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Reinforcement learning: is it for me?

by AI Business
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by Jos Martin, MathWorks

You might be familiar with reinforcement learning as the AI responsible for beating human players in board games like Go and chess. But for businesses, reinforcement learning has the potential to do so much more.

Many engineers, scientists, and researchers want to take advantage of this new and growing technology, but simply don’t know where to start.

If we simplify the concept, at its foundation, reinforcement learning is a type of machine learning that has the potential to solve tough decision-making problems. But to truly understand how it impacts us, we need to answer three key questions:

  • What is reinforcement learning, and why should I consider it when solving my problem?
  • When is reinforcement learning the right approach?
  • What is the workflow I should follow to solve my reinforcement learning problem?

What is reinforcement learning all about?

Reinforcement learning is when a computer learns to perform a task through repeated trial-and-error interactions with a dynamic environment. In this learning approach, the computer makes a succession of decisions that maximize a reward metric for the task without human intervention and without being explicitly programmed to achieve it.

Consider the task of parking a vehicle using an automated driving system. The goal is for the vehicle computer (agent) to park the vehicle in the correct parking spot with the right orientation. The environment is everything outside the agent, including the dynamics of the vehicle, other nearby vehicles, weather conditions, and so on. During training, the agent uses readings from sensors such as cameras, GPS, and lidar (observations) to generate steering, braking, and acceleration commands (actions). To learn how to generate the correct actions from the observations (policy tuning), the agent repeatedly tries to park the vehicle using a trial-and-error process. A reward signal can be provided to evaluate the effectiveness of a trial and to guide the learning process.

Is reinforcement learning the right approach for me?

Despite its benefits, reinforcement learning may not always be the right approach.

For example, reinforcement learning is not sample efficient, meaning a lot of training is essential to achieve acceptable performance. As an example, AlphaGo was trained around the clock over a few days by playing millions of games, amassing thousands of years of human knowledge. Even for relatively simple applications, training time can anywhere from minutes to hours or days. Finally, setting up the problem correctly can be a headache; numerous design decisions need to be made, which may require a few rounds of changes to get right. These decisions include choosing a suitable architecture for the neural networks, tuning hyperparameters, and shaping the reward signal.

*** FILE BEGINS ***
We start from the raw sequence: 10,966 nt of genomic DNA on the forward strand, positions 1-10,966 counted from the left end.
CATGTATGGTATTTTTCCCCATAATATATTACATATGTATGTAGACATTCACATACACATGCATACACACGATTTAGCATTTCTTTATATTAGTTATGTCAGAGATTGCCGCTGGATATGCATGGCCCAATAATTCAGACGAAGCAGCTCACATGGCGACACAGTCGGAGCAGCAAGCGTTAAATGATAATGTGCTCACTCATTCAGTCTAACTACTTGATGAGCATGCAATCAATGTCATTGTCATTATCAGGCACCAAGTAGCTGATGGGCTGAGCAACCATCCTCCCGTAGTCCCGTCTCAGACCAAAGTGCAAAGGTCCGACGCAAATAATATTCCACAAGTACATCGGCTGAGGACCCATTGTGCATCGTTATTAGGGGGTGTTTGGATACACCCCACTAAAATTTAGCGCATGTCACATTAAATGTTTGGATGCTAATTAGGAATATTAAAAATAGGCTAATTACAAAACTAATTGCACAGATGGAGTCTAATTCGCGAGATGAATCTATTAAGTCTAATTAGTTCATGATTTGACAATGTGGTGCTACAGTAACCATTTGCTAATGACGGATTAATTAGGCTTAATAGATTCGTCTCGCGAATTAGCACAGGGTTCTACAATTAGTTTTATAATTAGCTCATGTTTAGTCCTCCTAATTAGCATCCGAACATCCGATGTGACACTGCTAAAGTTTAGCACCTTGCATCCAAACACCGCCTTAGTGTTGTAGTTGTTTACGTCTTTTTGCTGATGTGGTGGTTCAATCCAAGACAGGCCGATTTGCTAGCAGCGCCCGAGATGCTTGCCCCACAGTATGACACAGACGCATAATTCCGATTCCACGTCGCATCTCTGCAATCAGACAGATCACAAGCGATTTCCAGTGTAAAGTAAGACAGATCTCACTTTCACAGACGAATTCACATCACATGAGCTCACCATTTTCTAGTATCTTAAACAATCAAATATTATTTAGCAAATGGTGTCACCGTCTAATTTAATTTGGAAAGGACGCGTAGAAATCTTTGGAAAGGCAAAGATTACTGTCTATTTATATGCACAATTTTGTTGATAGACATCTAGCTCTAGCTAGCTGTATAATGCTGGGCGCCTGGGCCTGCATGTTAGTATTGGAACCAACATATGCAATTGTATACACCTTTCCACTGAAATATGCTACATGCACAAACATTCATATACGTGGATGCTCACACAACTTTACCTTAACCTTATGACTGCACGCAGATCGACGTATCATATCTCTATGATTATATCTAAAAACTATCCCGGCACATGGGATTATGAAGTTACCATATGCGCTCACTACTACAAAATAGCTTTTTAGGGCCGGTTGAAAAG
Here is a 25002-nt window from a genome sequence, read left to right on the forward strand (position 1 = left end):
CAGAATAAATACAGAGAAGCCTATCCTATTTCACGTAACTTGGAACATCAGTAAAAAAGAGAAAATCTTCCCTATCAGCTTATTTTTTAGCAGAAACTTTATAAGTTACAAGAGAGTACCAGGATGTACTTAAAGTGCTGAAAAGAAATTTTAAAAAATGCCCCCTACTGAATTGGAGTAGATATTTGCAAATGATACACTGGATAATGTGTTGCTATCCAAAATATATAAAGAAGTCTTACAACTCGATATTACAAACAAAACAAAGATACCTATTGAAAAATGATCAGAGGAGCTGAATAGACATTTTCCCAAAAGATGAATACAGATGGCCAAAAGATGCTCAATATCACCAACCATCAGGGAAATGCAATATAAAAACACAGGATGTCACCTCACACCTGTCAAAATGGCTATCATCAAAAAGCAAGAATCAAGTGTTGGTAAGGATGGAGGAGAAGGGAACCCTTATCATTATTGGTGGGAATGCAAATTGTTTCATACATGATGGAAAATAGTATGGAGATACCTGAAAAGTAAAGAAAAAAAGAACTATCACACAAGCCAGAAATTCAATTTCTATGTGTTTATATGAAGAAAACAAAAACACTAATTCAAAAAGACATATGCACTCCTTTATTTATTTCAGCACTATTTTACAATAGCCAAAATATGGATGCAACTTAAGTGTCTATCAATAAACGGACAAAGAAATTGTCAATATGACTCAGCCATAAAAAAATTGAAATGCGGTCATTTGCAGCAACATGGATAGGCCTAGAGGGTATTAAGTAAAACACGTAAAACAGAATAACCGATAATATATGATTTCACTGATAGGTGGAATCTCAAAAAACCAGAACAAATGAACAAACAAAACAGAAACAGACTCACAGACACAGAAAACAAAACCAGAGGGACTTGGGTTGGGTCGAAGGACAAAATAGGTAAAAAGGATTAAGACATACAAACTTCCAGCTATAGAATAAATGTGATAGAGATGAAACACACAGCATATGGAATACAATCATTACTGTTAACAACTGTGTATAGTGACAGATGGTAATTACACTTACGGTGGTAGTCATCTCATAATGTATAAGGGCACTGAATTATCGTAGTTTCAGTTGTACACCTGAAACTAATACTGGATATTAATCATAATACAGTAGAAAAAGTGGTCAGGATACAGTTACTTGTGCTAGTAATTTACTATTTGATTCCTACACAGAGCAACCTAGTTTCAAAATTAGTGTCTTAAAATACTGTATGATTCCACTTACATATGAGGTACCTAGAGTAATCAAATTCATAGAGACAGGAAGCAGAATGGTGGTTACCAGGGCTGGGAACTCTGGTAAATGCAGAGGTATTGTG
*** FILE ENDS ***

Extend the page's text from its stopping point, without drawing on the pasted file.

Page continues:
What’s more, a trained deep neural network policy is often treated as a “black box,” meaning that the internal structure of the neural network is so complicated, often consisting of millions of parameters, that to understand it is a near-impossible task. Having to explain and evaluate the decisions made by the network is another challenge. This makes the creation of formal performance guarantees with neural network policies very difficult.

Therefore,if an engineer is working on a time- or safety-critical project, this form of machine learning may not be the best thing to try first.

What does the reinforcement learning workflow look like?

The
recommended steps in the reinforcement workflow are as follows:

  1. Generate the environment: Define the environment within which the agent operates, including the interface between agent and environment. The environment can be either a simulation model or a real physical system.
  2. Define the reward: Specify the reward signal that the agent uses to measure its performance against the task goals and how to calculate the signal from the environment it sits in.
  3. Create the agent: Choose a way to represent the policy, for example by using neural networks or lookup tables, and select the training algorithm most appropriate for the task. The policy and the training algorithm together constitute the agent.
  4. Train and validate the agent: Set up training options (e.g., stopping criteria) and train the agent to tune the policy. Validate the trained policy after the training is complete. The time needed for training can vary from minutes to days depending on the application. For complex applications, undertaking simultaneous training on multiple CPUs, GPUs, and computer clusters can speed up the process.
  5. Deploy the policy: Deploy the trained policy representation using, for example, generated C/C++ or CUDA code. There is no need to consider agents and training algorithms at this stage because the policy is a standalone decision-making system.

Training an agent using reinforcement learning is an iterative process. Decisions and results in later stages can necessitate that you go back to an earlier stage in the learning workflow.

Irrespective of the final choice of tool, before you decide to implement reinforcement learning, it is crucial to ask whether, given the time and resources you have for this project, reinforcement learning is the best approach.


Jos Martin is senior engineering manager at MathWorks, makers of MATLAB and Simulink software

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